Sunday we made the trek to Mayo, and on the way made a pit-stop at urgent care for Teagan who was spiking a 103/104 fever and complaining of a headache.  She tested positive for Influenza B and an ear infection.  At that point, we also noticed on our stop that Kendal had drainage from her right ear – the same side where her face was swollen.

Upon arrival at Mayo the team took samples from Kendal’s eye, ear, and nose.  She tested negative for influenza and RSV, but we later learned that her ear drum had ruptured.  They also took blood and started an IV.  After everything was done, we settled in and prepared for our bone marrow biopsy that would happen in the morning.  All still with the hope that we were going through these motions, all for a simple virus.


Monday morning just before biopsy we learned multiple pieces of bad news.  Not only did Kendal have cellulitis in her face, sinusitis, and terrible ear infections, but there were 7% leukemia blasts in Kendal’s blood.  Her cancer was back.  How quickly it moved.  2 weeks prior there wasn’t a trace of it.  Even the Friday before, two days prior, there weren’t any blasts in her blood.  Friday her ears were fine.  Sunday an ear drum ruptured.  This beast is quick and it’s nasty.  Kendal’s bone marrow biopsy also revealed what we already knew, the cancer was back.

Our team quickly began making a plan and on Thursday Kendal had her hickman placed, tubes put in her ears (the ENT told me her ears were one of the worst he had seen), sinuses cleaned out, MRI completed, Lumbar puncture done and chemo given into her spinal fluid.  It was a 6 hour event that was hard on her, but she woke up ready to eat and being her bossy self.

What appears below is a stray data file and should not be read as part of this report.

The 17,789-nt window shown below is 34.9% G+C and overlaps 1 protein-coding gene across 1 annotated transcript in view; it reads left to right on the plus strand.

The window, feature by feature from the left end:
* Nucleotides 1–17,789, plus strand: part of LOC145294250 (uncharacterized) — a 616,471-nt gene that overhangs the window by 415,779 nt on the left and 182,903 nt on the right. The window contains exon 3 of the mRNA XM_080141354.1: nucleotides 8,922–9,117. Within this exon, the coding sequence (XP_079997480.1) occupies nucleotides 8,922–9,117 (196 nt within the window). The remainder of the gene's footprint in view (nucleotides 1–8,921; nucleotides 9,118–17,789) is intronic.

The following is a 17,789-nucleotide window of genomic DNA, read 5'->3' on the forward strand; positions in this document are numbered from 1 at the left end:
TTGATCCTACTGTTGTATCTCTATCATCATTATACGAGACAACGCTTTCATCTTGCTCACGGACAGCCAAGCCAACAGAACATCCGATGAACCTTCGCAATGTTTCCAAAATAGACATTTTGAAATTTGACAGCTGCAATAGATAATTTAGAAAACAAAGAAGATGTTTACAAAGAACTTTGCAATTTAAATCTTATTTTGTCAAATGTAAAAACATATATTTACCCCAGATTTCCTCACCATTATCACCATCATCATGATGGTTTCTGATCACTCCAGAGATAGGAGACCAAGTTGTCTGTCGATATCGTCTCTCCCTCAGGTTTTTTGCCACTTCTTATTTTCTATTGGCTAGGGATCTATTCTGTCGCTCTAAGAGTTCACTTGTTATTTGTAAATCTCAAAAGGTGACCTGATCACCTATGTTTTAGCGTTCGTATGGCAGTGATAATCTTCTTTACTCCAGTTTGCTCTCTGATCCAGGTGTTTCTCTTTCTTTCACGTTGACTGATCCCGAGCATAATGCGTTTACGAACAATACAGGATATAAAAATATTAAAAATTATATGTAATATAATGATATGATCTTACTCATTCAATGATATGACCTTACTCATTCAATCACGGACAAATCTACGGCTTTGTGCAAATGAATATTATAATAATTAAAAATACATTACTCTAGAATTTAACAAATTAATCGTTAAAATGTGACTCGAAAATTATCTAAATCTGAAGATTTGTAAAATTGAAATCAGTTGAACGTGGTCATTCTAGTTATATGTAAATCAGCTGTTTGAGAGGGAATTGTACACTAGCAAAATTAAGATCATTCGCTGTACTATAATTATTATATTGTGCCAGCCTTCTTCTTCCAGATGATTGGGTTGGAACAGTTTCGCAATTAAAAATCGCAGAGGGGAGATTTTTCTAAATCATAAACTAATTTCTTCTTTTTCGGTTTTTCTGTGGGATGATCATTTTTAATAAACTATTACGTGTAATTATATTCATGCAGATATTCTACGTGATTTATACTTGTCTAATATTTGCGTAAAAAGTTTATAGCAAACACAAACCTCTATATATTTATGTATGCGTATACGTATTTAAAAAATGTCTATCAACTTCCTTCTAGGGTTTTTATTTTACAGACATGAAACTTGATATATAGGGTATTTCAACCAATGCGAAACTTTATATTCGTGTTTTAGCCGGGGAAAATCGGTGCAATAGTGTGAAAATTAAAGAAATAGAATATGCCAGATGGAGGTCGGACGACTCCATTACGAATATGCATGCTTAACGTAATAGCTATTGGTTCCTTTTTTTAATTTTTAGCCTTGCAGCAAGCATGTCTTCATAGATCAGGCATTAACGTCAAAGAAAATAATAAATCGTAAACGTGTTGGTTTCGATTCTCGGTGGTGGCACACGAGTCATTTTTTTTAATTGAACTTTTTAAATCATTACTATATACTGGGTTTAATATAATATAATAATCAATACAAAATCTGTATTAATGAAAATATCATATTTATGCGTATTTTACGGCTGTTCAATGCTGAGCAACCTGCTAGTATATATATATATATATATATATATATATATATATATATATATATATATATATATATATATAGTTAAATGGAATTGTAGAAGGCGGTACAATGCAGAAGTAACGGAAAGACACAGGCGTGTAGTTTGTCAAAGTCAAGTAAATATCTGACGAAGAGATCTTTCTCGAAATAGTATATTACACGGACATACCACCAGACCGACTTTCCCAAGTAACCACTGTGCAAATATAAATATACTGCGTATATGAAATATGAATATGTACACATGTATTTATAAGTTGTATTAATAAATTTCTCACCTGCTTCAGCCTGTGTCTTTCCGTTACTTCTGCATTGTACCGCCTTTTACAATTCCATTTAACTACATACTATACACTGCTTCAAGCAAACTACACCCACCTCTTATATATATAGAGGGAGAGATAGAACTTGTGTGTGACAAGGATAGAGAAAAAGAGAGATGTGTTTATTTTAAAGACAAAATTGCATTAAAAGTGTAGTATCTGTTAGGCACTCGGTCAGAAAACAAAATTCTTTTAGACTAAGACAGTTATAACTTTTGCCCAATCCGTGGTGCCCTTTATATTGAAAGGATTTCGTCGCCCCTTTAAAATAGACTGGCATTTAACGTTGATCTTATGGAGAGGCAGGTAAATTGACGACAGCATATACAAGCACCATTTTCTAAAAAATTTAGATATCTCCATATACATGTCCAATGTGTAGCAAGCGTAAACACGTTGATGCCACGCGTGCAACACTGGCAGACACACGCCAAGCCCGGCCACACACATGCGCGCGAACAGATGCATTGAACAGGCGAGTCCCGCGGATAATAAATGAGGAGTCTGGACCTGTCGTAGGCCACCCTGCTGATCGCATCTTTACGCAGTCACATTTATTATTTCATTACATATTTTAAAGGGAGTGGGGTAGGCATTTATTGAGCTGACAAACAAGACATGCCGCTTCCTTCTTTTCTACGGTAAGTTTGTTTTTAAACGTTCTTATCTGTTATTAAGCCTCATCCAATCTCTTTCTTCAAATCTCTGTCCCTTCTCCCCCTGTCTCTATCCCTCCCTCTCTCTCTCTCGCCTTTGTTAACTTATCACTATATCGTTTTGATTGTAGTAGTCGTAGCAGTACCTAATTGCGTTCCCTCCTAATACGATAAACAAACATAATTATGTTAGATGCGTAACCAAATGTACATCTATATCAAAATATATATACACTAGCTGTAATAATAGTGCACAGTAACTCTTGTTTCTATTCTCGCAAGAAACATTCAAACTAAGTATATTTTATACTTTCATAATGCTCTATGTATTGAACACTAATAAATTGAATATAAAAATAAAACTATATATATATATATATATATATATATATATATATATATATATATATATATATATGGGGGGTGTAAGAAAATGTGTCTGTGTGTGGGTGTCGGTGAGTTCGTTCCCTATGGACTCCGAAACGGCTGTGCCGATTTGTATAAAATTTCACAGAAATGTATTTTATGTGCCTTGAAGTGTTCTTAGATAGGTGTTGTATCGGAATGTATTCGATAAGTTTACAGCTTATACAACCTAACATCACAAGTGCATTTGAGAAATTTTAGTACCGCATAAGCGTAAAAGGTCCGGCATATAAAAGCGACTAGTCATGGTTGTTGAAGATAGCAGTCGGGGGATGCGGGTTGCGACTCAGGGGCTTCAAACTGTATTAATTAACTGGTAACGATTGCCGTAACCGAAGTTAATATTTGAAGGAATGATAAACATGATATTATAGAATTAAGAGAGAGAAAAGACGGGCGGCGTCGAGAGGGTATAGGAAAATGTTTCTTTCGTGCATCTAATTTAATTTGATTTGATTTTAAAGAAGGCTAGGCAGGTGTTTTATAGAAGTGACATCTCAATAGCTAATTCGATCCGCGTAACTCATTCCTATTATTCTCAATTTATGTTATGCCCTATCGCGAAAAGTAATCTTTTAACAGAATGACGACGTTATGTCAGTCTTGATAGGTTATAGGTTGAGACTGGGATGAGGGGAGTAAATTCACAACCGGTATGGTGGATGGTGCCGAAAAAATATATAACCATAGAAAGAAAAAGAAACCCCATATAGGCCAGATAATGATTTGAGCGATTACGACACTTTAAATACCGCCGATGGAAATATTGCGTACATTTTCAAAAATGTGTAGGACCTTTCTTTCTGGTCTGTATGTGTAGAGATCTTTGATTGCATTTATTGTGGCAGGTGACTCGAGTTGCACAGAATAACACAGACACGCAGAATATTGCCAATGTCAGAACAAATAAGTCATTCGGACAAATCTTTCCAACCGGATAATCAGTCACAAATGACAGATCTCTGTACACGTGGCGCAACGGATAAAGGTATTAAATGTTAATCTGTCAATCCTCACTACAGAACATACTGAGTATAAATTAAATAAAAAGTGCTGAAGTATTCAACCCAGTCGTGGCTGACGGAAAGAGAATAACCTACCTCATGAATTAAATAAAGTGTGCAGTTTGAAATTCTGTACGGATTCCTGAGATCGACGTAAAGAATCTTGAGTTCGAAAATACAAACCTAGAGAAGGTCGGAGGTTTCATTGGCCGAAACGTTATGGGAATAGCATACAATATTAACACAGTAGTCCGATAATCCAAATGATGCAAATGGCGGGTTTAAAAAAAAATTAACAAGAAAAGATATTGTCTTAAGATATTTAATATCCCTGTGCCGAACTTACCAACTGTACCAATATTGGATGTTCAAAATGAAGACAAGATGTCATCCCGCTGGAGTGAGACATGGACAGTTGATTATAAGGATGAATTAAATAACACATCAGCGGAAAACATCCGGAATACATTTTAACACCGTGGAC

Chemo started yesterday, and today Kendal is resting.  We are finally wrapping our heads around what the next 6 months will bring.  We don’t know all the exact details yet because a lot of it depends on how Kendal responds to the chemo, but we will be going to bone marrow transplant.  After this first round of chemo if she is in remission, we will move right to transplant.  If she’s not in remission, we will do another round.  We are nervous and heartbroken, but we are also determined that Kendal will beat this again.


Looking back on the last two weeks I keep trying to find a sign.  A sign that we could have caught this sooner.  But there isn’t one.  Kendal was 100% fine until she wasn’t.  Our team has told us repeatedly that we caught it as early as we could have caught it.  And I’m so thankful for being a bit neurotic when it comes to anything medical with the girls and always pushing for further answers.  We showed up to Mayo unbeknownst to us, with one very sick girl.  A few more days without diagnosis and things could have been so much worse.  And for that, we are grateful.

What do we do now?  We wait.  Wait for count recovery.  Wait for to see if Kendal is in remission.  We wait.  Hope.  And pray.

As always we are so thankful for all the thoughts and prayers.  If you’ve reached out and I haven’t responded I apologize.  We have been busy.  Just know that I have seen all the comments and read all the messages and we appreciate the support more than we can say!




*No, Kendal’s shots had nothing to do with relapse.  Kenedi received the same exact shots*

**Kenedi is still showing no signs of relapse.  We obviously are keeping a very close eye on her and have a very low threshold to get her tested for anything.  As we’ve seen with Kendal, this moves fast, so we are aware and will be vigilent.**